Over the next few weeks Beautiful Savage will showcase the works of five compelling artists in New York City. The Young Underground Artists Series was created as a window into the underground creative scene, and these five artists’ work is both timely and stunning. 

To kick off Beautiful Savage’s first interview for the Young Underground Artists Series we’re proud to introduce Zoe Ligon—a New York City-based collage artist known for fusing contemporary issues with subversive imagery. One of her recent works appeared in TIME Magazine’s “The New Age of Heroines.” Ligon’s work, which pushes boundaries regarding sexuality, has been shown in galleries throughout the New York City and beyond.

To connect with Zoe Ligon, head over to zoolioncomplete.com

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BEAUTIFUL SAVAGE: When did you decide that art was the road you wanted to drive down?

ZOE LIGON: Well my mom always said I was really artistic from a young age (laughs). I started doing the collages about three years ago—but—only seriously in the past year or two.

Where does the inspiration for your work derive from?

Well initially I would have said my inspiration is challenging peoples’ views of porn and violence, and I suppose it still has elements of that, but it has developed into something much more than that. When I first started I literally I had no formal art training whatsoever so I was like, “Oh I can take these already beautiful things and make them into a new beautiful thing.” And then the nudity and porn came into it. It never really had a basic message; it just formed into this thing–although it was never uninspired. Some members of my family got a little upset over it. I actually got rejected from a cat adoption agency because of it. I thought, “Wow people are really uncomfortable with this.” but if only they knew who I was they would know that’s it not coming from a weird sadistic place. It’s not just about the shock factor.

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What inspires you?

Honestly what actually inspires me is looking at art that I personally enjoy. I especially like watching bizarre films, especially animation. If I see something that I think is so well done, I’ll think “How can I translate it, and make it cool in my own way.” But as for names of people, Priit Pärn, the Estonian animator, is one of my favorites. He has a unique style that’s pretty weird. Vernon Chatman, who worked on Wonder Showzen–and more importantly, Final Flesh–is a genius. Musically,  Aphex Twin will always appeal to me. I also really like Salvador Dali–and I’m not saying that in a trendy “I like Salvador Dali.” way. Since the age of six or seven I would convince my dad to take me to exhibitions in nearby cities. I am really into him.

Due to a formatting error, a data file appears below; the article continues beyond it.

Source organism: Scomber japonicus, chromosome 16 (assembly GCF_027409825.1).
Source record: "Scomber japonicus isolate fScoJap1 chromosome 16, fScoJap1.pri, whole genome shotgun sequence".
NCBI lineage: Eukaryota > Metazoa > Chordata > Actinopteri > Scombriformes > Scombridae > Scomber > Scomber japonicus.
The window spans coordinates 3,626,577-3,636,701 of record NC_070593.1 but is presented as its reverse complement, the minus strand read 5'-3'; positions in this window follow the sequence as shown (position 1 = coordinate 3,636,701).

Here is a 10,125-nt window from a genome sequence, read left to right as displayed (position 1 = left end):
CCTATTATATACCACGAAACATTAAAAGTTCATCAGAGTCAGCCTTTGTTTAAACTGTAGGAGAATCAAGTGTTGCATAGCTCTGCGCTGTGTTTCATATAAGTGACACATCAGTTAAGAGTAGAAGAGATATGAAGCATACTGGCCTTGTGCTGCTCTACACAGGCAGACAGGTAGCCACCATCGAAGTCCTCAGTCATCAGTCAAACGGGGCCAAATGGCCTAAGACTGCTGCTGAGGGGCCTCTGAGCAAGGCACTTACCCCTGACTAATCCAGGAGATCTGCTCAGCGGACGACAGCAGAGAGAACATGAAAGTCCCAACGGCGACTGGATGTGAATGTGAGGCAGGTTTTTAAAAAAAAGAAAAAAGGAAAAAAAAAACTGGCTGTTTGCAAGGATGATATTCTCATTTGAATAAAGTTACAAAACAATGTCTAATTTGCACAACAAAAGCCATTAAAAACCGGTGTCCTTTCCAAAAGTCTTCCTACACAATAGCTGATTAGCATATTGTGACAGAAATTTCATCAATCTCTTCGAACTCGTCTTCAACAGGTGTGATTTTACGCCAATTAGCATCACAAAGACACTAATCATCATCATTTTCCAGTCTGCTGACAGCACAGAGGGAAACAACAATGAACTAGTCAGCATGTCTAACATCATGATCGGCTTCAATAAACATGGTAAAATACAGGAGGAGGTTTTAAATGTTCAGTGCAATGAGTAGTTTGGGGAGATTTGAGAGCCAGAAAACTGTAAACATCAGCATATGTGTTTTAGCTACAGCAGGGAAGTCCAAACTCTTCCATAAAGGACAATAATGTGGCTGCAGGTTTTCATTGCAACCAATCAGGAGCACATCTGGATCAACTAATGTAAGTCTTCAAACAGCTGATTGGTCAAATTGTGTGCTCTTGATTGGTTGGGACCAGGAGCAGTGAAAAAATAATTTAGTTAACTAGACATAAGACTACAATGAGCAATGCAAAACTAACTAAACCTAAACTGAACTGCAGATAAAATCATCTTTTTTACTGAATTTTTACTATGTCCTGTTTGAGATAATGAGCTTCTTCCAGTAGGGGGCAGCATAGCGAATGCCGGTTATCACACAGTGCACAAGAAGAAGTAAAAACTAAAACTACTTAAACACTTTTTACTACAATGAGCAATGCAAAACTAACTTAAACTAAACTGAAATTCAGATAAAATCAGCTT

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What medium do you primarily work in?

I use an X-Acto knife and only use found images from magazines.

 What response has your work garnered from being an underground artist?

It’s weird because I’m very tied to my work on the internet, and if you Google my name a lot of porn comes up right now. It’s been making me feel kind of anxious–it gets a really good response overall though. I don’t pursue music or anything else so much—and I feel like I’ve been able to connect to a lot of different types of people through art. I have people who have become fans of my work and they will reach out to me on the Internet or in real life. It starts really good conversation. It’s just a way of putting silly ideas out there and testing the waters of what’s socially acceptable.

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Is being a young artist in today’s society challenging?

Well obviously because we are trying to succeed in a field with unreliable income, in a terrible economy. No one can sustain themselves on a hobby unless they are able to find a very niche market. It’s especially difficult for me because I don’t have any formal artistic training. It is hard to earn a living and have any time for yourself.

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How important do you find it to invest time on the social part of the underground art scene?

It’s really the only thing I ever do anymore. I actually have had friendships end because they didn’t understand why I would spend like six out of seven nights a week going to shows. I mean I go to shows by myself and I usually run into people I know when I’m out. It’s a great social scene.

Is there any aspect of art that you don’t like?

I guess this is where I suppose, I could take a jab at “net artists” and folks who put a used napkin on a pedestal and call it art, but I honestly think it’s all pretty great. I personally get down with certain elements of art more than others, but just because I don’t like it doesn’t really mean much because we all have our own personal tastes.

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 What are your future goals in the art world? (Underground or beyond)

I work primarily as a sex educator right now, so I’d love to find a way to integrate art with sexuality in a more tangible way, designing sex toys, integrating art into sex therapy, etc.

In short who are you as an artist?

For the most part I’ve been trying to see what I’m capable of. I had my first solo show last September and have another solo exhibit this coming summer. I’m seeing what I can do with dance performance, but I’m definitely in a developmental phase.

Photographs courtesy of Macey J. Foronda and Zoe Ligon

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